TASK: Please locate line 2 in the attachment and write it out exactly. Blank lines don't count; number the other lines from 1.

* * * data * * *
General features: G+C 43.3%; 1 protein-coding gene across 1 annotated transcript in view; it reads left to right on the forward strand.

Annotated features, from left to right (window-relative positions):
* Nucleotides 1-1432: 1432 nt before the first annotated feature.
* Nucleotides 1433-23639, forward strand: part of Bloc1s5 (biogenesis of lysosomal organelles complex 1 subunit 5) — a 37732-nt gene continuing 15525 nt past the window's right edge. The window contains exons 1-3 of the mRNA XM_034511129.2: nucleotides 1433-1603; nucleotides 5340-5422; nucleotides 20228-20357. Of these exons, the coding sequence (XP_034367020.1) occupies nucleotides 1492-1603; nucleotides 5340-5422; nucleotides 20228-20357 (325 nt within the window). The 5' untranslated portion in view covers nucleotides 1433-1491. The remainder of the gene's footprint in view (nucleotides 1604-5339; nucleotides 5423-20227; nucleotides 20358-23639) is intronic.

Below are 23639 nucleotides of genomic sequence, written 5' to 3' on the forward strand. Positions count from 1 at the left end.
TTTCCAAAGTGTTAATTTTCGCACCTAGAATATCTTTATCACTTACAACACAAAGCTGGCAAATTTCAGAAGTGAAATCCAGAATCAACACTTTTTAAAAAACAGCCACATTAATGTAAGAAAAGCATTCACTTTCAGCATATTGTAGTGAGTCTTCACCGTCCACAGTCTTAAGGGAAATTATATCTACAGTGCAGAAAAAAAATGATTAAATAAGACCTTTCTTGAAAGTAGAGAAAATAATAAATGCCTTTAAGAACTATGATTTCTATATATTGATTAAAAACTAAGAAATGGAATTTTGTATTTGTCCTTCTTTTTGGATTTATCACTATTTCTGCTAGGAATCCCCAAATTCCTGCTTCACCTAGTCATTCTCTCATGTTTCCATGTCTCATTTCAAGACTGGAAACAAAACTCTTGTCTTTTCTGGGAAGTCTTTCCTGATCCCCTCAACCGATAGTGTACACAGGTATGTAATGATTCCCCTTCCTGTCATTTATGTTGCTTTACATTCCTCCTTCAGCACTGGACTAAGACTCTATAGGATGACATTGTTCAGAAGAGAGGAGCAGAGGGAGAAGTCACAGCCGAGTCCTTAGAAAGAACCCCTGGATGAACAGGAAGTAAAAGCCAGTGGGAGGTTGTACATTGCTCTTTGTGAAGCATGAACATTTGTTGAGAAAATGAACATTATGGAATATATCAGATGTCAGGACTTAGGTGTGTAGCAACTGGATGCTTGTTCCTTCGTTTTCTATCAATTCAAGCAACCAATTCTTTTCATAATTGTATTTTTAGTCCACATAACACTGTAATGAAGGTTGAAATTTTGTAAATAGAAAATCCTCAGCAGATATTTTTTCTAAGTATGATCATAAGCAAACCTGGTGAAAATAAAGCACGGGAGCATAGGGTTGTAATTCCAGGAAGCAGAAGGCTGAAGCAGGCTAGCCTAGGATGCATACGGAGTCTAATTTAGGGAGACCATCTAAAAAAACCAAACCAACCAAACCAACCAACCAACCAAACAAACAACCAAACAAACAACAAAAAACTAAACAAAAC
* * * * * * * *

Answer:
Annotated features, from left to right (window-relative positions):